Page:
Gordon Killebrew

Rich, the cause of your cluster problem appears to be a poor ground and clutch wire #153. It is a cluster lighting ground. It is cavity D3 in the cluster's large 32 pin connector. The black/white stripped wire goes from the cluster to the ambient override sensor located under the left dash. The "dime sized" sensor is attached to the harness wire back where it goes through the firewall to behind the battery where ths engine and forward lamp harness is attached to it. The ground is attached to the top left transmission bellhousing bolt. The simplest fix is tc remove the left lower plastic dash panel {the one with the light in it). Locate the ambient override sensor. Using the black/ white stripped wire, DON'T CUT THE WIFE, just remove a small amount of insulation from a spot. Solder one end of an 18-gauge wire about one foot long, to the black/white stripped wire. Cover your solder joint with electrical tape. On the other end of the one foot wire, remove enough insulation from the end to expose the wires to fit into the clip end of a ring terminal. Put a lock washer under the ring terminal and attach it to the door pillar, which is steel and will give you a ground for your cluster. Now I ask the question: Did all of the bellhousing wires get reattached correctly? You might want to check them!

The transmission shifting too quickly is usually a misadjusted throttle valve cable coming from the transmission to the engine's throttle body linkage. To adjust the cable, (engine not running) push in the cable lock where the cable attaches to the air plenum. With the lock pushed in, slide the cable's plastic sleeve rearward. This neutralizes the adjustment. Replace the lock and manually open the throttle I nkage to wide open position. You will hear a clicking noise. The cable is self-adjusting and the transmission should shift correctly now.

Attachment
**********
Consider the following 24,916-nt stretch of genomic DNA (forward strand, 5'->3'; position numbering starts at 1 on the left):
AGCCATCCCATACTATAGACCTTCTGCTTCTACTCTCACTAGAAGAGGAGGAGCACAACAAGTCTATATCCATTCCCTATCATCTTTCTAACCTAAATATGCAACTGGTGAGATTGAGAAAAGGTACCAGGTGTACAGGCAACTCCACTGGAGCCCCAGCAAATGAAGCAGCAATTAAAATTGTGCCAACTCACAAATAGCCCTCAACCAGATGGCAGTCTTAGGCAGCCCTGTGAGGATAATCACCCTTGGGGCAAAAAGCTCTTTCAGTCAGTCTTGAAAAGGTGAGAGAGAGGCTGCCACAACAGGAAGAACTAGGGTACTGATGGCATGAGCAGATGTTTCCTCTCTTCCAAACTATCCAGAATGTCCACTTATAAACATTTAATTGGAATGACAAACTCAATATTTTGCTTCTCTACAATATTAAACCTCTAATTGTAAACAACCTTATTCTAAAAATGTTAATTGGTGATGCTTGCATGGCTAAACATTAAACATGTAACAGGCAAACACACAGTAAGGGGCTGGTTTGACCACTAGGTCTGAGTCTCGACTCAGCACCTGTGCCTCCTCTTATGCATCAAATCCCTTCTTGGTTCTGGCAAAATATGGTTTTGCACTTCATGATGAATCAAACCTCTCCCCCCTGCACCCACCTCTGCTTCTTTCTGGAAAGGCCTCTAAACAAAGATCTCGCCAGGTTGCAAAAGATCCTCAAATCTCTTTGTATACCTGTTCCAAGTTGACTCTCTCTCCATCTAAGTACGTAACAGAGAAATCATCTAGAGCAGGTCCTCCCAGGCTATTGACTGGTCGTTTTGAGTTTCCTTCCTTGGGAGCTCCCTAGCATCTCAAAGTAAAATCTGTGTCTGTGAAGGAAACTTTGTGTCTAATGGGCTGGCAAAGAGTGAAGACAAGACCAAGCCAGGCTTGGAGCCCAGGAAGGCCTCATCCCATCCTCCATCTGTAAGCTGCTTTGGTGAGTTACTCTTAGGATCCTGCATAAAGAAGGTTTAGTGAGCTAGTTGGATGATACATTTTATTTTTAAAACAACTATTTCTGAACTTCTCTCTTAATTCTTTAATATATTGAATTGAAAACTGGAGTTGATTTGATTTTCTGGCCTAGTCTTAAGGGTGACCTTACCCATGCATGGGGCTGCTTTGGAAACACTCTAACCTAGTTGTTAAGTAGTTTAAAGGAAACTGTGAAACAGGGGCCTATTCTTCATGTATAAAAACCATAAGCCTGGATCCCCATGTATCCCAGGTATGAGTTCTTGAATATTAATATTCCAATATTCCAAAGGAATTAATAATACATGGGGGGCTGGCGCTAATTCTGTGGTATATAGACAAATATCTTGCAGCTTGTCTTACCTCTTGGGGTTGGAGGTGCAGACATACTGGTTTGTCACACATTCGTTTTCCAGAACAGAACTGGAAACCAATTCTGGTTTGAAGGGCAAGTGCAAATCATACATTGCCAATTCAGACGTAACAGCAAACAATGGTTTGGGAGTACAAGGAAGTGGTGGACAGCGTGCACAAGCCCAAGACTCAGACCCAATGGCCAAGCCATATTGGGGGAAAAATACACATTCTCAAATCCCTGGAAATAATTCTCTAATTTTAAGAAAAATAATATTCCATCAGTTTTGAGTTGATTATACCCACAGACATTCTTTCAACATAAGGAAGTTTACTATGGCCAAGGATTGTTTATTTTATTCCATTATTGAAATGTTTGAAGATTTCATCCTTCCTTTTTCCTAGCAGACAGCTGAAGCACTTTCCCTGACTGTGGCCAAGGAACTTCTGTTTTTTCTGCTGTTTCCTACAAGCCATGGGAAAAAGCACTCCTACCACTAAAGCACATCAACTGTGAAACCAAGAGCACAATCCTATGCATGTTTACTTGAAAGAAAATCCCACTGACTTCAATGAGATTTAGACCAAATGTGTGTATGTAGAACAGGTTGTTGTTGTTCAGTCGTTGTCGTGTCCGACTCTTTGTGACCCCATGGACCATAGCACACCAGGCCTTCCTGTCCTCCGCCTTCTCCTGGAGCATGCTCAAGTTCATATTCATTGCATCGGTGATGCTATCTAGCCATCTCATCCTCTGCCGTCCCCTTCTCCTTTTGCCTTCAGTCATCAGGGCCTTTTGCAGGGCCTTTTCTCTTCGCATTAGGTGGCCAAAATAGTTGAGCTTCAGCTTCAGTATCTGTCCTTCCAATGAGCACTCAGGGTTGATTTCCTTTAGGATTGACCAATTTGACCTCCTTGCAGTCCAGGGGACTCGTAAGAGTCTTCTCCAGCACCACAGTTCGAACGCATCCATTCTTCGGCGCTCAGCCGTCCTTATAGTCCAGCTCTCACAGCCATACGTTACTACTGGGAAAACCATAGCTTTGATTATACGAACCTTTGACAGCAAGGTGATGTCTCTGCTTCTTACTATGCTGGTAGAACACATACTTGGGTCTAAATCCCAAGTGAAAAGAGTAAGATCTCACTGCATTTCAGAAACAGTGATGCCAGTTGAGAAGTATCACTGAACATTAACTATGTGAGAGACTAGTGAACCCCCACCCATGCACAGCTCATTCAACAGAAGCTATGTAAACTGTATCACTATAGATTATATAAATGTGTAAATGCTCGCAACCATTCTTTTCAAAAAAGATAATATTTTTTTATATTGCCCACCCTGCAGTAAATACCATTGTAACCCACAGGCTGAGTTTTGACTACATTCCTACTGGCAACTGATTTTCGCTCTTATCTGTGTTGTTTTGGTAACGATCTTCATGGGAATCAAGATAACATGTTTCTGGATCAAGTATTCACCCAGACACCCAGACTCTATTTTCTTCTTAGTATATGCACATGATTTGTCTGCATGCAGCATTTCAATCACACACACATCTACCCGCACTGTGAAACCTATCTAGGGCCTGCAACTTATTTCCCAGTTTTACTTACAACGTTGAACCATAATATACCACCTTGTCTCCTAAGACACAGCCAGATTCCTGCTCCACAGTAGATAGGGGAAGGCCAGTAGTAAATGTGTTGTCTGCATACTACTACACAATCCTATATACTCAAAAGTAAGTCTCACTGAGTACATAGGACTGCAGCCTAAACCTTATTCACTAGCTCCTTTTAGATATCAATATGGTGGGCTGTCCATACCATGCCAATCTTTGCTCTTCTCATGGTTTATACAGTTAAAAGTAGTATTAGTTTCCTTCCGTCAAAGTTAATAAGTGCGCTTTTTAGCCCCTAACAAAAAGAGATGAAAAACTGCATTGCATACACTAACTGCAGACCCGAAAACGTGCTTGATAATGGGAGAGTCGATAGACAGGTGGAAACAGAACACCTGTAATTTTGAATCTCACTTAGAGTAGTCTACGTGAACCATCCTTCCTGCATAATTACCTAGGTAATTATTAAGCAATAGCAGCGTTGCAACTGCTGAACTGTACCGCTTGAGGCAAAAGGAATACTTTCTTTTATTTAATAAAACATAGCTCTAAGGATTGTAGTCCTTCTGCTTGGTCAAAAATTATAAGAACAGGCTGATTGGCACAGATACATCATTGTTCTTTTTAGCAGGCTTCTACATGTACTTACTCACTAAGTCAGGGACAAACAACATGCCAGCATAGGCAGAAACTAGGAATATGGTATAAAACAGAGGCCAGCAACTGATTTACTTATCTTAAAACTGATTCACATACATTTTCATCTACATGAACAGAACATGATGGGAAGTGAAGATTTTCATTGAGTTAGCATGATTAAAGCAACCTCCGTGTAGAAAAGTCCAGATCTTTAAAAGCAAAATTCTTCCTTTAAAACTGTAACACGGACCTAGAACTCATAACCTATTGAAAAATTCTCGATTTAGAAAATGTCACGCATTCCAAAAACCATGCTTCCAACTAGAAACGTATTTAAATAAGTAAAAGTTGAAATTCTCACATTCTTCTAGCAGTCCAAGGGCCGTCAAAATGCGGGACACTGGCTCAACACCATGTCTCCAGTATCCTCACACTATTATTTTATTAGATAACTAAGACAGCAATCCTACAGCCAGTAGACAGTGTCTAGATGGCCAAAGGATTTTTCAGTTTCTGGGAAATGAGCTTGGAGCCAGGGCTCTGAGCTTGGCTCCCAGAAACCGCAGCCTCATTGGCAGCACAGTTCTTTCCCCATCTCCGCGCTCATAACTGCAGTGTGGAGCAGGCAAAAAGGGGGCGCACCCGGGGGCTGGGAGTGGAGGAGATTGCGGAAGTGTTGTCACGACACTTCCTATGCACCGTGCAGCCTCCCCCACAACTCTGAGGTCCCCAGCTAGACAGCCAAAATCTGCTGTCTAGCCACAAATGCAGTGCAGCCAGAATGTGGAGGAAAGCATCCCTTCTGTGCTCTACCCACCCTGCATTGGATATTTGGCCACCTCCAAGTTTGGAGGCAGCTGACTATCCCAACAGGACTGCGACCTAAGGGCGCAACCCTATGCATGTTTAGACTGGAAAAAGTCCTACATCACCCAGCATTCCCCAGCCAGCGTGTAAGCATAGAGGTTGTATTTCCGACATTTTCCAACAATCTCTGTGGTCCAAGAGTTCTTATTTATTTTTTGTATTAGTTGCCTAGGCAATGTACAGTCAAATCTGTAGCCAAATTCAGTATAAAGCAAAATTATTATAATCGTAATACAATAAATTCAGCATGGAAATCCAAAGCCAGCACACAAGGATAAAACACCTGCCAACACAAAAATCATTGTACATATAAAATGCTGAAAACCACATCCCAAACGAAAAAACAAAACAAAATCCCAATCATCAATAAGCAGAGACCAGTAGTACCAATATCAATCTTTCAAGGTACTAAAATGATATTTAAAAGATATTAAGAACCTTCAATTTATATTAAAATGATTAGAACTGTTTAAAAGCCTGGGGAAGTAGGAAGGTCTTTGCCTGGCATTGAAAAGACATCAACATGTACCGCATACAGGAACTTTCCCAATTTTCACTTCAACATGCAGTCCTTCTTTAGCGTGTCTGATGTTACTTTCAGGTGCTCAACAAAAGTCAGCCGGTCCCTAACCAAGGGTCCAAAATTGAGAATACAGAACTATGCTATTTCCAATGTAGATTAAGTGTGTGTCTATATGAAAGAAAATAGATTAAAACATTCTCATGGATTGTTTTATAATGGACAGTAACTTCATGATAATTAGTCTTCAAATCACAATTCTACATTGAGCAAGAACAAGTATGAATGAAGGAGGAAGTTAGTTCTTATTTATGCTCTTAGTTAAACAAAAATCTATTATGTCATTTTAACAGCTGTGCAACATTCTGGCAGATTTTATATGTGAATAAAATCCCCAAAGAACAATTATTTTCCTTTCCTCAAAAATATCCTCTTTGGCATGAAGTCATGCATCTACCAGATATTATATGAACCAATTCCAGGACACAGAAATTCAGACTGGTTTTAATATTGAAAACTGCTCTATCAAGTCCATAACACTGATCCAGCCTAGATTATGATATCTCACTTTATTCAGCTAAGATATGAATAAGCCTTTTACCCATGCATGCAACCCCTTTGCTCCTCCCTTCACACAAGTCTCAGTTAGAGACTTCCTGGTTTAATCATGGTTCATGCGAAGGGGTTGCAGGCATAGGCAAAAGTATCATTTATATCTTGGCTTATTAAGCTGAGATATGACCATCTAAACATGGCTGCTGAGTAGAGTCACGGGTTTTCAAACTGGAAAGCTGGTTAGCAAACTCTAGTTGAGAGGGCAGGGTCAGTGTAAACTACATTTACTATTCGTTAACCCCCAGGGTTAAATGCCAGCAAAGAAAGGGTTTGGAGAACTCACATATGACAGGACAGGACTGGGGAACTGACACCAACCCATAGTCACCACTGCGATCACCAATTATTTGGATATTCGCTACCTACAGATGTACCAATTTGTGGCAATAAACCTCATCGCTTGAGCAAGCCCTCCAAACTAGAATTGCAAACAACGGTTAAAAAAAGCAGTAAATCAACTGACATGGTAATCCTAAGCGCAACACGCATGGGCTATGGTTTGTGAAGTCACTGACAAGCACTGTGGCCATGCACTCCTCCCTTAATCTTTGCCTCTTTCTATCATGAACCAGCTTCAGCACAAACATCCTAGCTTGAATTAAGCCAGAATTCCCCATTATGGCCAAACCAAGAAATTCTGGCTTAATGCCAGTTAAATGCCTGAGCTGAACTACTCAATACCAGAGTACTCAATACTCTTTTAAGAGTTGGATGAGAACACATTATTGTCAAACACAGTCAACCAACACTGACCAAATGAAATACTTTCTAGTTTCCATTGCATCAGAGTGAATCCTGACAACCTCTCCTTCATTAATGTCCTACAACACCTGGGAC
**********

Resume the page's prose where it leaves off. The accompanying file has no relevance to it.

I needed to install a new circuit board to fix the tachometer in my

1976 L86 coupe. I pulled the dash and accidentally installed the part incorrcctly. However, afterwards the clock was working when it wasn't before. I puf.ed the dash agan and installed the part correctly and the tach is now working, but now my dashboard lights, dashboard lights for gauges and clock arc not. My headlights, taillights and blinkers are working correctly. I have checked all the fuses and they are fine. Could you recommend what I can try next to get everything working again?

Skip De Los Santos

Aldan, PA


Skip, sounds like you are becoming well versed in 1976 Corvette dash cluster removal and installation. Probably the easiest place to check for cluster lighting power is at the cluster fuse itself. Locate the cluster fuse in the fuse panel. Connect the test light ground clip to a known good ground. Use the test light probe to touch the cluster fuse with the parking lights on. When the headlight knob is turned to control cluster brightness, you should see the test light change intensity. To begin with, if the test light is lit we know that the headlight switch is supplying power to the cluster lights. If the intensity changes, we know the headlamp switch rheostat is working properly. If there is no light from the test light and the fuse is good, there is an open circuit from the headlight switch to the fuse. This could also be due to a poor connection at the headlamp switch, which by now has been disconnected a few times. The gauge lighting uses multiple lamps with gray colored wiring. It doesn't make sense that all of them would be affected. If the test light is lit, chances are there is a ground issue, although th s doesn't make a lot of sense. The speedo/tach cluster uses a separate ground from the gauge's cluster ground. The speedo/tach cluster has a dedicated ground connector at each gauge. The center gauges cluster has another ground point so it seems odd that all gauge lighting is affected from a poor ground. I believe that you'll find the problem is a poor connection at the headlamp switch or a failed switch. Good luck!

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